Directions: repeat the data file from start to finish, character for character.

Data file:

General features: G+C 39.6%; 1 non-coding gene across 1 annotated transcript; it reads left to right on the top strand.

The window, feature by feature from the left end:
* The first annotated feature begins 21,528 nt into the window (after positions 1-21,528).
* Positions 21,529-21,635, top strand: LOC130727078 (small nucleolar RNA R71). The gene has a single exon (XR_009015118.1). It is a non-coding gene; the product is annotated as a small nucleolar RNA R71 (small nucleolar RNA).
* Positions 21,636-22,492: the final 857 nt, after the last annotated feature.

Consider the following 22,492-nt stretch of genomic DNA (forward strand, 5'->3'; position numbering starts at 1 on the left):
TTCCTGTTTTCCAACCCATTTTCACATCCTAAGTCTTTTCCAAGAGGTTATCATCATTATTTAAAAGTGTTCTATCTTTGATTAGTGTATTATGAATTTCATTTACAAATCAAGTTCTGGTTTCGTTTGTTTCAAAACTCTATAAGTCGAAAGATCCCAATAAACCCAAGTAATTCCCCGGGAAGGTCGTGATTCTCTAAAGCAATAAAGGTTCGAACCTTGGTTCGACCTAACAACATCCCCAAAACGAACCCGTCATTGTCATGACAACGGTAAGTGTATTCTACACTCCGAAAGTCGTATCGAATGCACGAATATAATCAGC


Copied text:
General features: G+C 39.6%; 1 non-coding gene across 1 annotated transcript; it reads left to right on the top strand.

The window, feature by feature from the left end:
* The first annotated feature begins 21,528 nt into the window (after positions 1-21,528).
* Positions 21,529-21,635, top strand: LOC130727078 (small nucleolar RNA R71). The gene has a single exon (XR_009015118.1). It is a non-coding gene; the product is annotated as a small nucleolar RNA R71 (small nucleolar RNA).
* Positions 21,636-22,492: the final 857 nt, after the last annotated feature.

Consider the following 22,492-nt stretch of genomic DNA (forward strand, 5'->3'; position numbering starts at 1 on the left):
TTCCTGTTTTCCAACCCATTTTCACATCCTAAGTCTTTTCCAAGAGGTTATCATCATTATTTAAAAGTGTTCTATCTTTGATTAGTGTATTATGAATTTCATTTACAAATCAAGTTCTGGTTTCGTTTGTTTCAAAACTCTATAAGTCGAAAGATCCCAATAAACCCAAGTAATTCCCCGGGAAGGTCGTGATTCTCTAAAGCAATAAAGGTTCGAACCTTGGTTCGACCTAACAACATCCCCAAAACGAACCCGTCATTGTCATGACAACGGTAAGTGTATTCTACACTCCGAAAGTCGTATCGAATGCACGAATATAATCAGC